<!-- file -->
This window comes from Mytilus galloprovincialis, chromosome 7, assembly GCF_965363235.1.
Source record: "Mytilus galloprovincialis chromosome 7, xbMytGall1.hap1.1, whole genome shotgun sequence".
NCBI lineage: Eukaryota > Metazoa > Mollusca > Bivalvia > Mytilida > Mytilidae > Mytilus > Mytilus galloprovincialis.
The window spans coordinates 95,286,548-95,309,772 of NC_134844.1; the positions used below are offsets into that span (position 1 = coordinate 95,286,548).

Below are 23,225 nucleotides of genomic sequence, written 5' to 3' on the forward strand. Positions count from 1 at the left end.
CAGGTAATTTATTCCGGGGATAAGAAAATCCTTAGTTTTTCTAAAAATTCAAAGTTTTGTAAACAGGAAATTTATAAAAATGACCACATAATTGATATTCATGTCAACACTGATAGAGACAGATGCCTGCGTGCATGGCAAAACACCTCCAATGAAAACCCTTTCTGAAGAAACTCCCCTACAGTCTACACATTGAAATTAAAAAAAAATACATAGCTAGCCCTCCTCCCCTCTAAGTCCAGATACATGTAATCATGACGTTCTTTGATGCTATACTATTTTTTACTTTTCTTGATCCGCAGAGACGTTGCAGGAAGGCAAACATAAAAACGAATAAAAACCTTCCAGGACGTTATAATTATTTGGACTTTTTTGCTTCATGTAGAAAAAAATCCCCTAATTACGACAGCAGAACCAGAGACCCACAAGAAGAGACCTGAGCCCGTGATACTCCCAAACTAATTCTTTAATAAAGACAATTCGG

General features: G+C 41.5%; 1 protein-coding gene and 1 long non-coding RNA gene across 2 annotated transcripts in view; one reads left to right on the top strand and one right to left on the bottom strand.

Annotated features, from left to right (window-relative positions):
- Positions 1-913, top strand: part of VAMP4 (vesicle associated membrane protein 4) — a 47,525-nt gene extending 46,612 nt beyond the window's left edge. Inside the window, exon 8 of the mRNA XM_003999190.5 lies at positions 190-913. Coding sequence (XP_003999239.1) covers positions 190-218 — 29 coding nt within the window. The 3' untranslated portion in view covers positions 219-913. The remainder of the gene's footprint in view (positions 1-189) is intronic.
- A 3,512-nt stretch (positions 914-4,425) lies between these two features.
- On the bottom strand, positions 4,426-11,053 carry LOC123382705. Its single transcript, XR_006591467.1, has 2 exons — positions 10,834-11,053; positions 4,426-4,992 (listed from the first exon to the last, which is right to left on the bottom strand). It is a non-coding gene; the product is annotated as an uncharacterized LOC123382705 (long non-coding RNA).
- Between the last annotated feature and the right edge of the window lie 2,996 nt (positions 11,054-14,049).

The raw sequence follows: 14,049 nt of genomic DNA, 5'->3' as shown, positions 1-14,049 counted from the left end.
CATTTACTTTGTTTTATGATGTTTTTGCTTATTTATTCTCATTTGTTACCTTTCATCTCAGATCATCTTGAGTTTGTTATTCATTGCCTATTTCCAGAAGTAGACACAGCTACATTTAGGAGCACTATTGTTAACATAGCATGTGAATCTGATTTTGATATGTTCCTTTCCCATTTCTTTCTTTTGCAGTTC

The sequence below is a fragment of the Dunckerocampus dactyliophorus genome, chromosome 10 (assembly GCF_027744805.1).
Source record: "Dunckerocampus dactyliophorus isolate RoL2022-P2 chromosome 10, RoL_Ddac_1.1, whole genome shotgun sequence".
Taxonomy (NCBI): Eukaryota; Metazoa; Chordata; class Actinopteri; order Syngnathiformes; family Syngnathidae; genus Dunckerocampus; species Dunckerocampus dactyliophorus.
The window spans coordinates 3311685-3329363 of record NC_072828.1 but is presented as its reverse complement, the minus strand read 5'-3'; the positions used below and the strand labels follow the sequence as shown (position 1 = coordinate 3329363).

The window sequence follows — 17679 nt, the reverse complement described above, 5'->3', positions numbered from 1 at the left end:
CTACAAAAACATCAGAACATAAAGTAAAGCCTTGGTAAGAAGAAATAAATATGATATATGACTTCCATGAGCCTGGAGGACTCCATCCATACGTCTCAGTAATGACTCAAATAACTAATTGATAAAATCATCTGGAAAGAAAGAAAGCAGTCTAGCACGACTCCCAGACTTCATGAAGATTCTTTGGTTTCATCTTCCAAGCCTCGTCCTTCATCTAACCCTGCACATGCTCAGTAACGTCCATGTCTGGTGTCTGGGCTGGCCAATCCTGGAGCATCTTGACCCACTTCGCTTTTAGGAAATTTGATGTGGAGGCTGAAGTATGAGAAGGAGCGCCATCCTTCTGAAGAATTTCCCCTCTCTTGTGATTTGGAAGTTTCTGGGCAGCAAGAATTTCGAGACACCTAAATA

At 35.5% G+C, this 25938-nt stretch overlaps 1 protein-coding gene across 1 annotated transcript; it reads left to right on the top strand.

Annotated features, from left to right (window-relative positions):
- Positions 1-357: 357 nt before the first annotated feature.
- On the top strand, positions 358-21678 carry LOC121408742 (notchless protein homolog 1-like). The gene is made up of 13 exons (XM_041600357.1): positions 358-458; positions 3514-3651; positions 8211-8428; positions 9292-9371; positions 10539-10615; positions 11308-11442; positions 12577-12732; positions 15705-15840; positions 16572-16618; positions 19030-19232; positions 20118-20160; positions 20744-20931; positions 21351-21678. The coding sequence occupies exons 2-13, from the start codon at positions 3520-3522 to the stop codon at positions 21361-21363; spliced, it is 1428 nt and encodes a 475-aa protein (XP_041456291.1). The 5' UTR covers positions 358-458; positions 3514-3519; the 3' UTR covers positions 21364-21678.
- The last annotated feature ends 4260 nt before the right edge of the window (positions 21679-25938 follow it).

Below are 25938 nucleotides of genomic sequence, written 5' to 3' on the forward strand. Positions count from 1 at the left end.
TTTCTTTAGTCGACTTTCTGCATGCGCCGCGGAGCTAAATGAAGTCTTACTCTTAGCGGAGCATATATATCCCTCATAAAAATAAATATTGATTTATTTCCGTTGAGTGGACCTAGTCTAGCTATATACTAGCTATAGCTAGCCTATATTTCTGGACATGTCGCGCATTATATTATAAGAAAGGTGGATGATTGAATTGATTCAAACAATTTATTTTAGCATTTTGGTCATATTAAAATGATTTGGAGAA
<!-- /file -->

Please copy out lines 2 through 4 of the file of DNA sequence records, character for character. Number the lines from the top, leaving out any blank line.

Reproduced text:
Source record: "Mytilus galloprovincialis chromosome 7, xbMytGall1.hap1.1, whole genome shotgun sequence".
NCBI lineage: Eukaryota > Metazoa > Mollusca > Bivalvia > Mytilida > Mytilidae > Mytilus > Mytilus galloprovincialis.
The window spans coordinates 95,286,548-95,309,772 of NC_134844.1; the positions used below are offsets into that span (position 1 = coordinate 95,286,548).